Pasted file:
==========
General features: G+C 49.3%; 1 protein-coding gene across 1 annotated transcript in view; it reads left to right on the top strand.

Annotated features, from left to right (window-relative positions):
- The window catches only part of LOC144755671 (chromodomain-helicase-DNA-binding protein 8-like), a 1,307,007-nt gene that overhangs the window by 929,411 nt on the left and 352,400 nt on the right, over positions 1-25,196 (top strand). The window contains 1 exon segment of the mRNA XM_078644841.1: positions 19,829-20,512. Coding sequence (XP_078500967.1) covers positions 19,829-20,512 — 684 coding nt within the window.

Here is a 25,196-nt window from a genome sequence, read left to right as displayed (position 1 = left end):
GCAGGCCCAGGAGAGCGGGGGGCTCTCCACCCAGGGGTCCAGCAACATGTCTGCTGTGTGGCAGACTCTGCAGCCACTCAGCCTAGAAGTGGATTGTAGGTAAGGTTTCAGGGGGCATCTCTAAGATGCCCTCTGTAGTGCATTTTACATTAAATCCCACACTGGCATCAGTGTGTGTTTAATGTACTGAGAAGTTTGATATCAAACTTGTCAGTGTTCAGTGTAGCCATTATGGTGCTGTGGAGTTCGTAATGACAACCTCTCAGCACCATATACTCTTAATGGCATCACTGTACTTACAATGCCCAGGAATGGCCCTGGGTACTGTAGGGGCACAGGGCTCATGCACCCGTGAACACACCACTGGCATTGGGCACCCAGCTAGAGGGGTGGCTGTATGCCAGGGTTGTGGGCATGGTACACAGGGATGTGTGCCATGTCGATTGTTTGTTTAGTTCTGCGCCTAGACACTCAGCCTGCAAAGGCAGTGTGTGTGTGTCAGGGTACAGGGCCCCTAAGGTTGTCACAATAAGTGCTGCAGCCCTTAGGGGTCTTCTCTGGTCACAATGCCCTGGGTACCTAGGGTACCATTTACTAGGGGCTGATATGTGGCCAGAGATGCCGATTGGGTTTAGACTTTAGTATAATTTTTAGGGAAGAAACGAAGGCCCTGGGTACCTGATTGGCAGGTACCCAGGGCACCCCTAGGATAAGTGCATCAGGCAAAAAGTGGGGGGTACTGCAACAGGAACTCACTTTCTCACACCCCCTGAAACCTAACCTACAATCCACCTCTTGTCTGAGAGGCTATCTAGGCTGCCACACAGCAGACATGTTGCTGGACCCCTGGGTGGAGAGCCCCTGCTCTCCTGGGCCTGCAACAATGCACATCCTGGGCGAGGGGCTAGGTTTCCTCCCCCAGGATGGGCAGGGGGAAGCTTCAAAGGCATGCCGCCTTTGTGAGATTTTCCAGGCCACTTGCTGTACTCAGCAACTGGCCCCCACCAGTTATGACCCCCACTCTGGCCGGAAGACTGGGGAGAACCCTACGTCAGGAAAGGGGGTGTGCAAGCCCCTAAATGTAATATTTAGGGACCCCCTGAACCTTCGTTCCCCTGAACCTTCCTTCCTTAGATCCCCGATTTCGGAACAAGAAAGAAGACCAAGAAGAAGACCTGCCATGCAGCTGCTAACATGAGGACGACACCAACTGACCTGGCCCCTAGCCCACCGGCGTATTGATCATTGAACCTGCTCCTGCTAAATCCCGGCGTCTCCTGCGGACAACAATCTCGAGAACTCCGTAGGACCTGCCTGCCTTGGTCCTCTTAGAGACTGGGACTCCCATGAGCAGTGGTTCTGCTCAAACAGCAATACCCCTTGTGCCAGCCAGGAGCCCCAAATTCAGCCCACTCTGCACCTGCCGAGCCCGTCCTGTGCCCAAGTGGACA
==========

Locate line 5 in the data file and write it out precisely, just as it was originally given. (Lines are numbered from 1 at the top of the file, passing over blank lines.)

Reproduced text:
GCAGGCCCAGGAGAGCGGGGGGCTCTCCACCCAGGGGTCCAGCAACATGTCTGCTGTGTGGCAGACTCTGCAGCCACTCAGCCTAGAAGTGGATTGTAGGTAAGGTTTCAGGGGGCATCTCTAAGATGCCCTCTGTAGTGCATTTTACATTAAATCCCACACTGGCATCAGTGTGTGTTTAATGTACTGAGAAGTTTGATATCAAACTTGTCAGTGTTCAGTGTAGCCATTATGGTGCTGTGGAGTTCGTAATGACAACCTCTCAGCACCATATACTCTTAATGGCATCACTGTACTTACAATGCCCAGGAATGGCCCTGGGTACTGTAGGGGCACAGGGCTCATGCACCCGTGAACACACCACTGGCATTGGGCACCCAGCTAGAGGGGTGGCTGTATGCCAGGGTTGTGGGCATGGTACACAGGGATGTGTGCCATGTCGATTGTTTGTTTAGTTCTGCGCCTAGACACTCAGCCTGCAAAGGCAGTGTGTGTGTGTCAGGGTACAGGGCCCCTAAGGTTGTCACAATAAGTGCTGCAGCCCTTAGGGGTCTTCTCTGGTCACAATGCCCTGGGTACCTAGGGTACCATTTACTAGGGGCTGATATGTGGCCAGAGATGCCGATTGGGTTTAGACTTTAGTATAATTTTTAGGGAAGAAACGAAGGCCCTGGGTACCTGATTGGCAGGTACCCAGGGCACCCCTAGGATAAGTGCATCAGGCAAAAAGTGGGGGGTACTGCAACAGGAACTCACTTTCTCACACCCCCTGAAACCTAACCTACAATCCACCTCTTGTCTGAGAGGCTATCTAGGCTGCCACACAGCAGACATGTTGCTGGACCCCTGGGTGGAGAGCCCCTGCTCTCCTGGGCCTGCAACAATGCACATCCTGGGCGAGGGGCTAGGTTTCCTCCCCCAGGATGGGCAGGGGGAAGCTTCAAAGGCATGCCGCCTTTGTGAGATTTTCCAGGCCACTTGCTGTACTCAGCAACTGGCCCCCACCAGTTATGACCCCCACTCTGGCCGGAAGACTGGGGAGAACCCTACGTCAGGAAAGGGGGTGTGCAAGCCCCTAAATGTAATATTTAGGGACCCCCTGAACCTTCGTTCCCCTGAACCTTCCTTCCTTAGATCCCCGATTTCGGAACAAGAAAGAAGACCAAGAAGAAGACCTGCCATGCAGCTGCTAACATGAGGACGACACCAACTGACCTGGCCCCTAGCCCACCGGCGTATTGATCATTGAACCTGCTCCTGCTAAATCCCGGCGTCTCCTGCGGACAACAATCTCGAGAACTCCGTAGGACCTGCCTGCCTTGGTCCTCTTAGAGACTGGGACTCCCATGAGCAGTGGTTCTGCTCAAACAGCAATACCCCTTGTGCCAGCCAGGAGCCCCAAATTCAGCCCACTCTGCACCTGCCGAGCCCGTCCTGTGCCCAAGTGGACA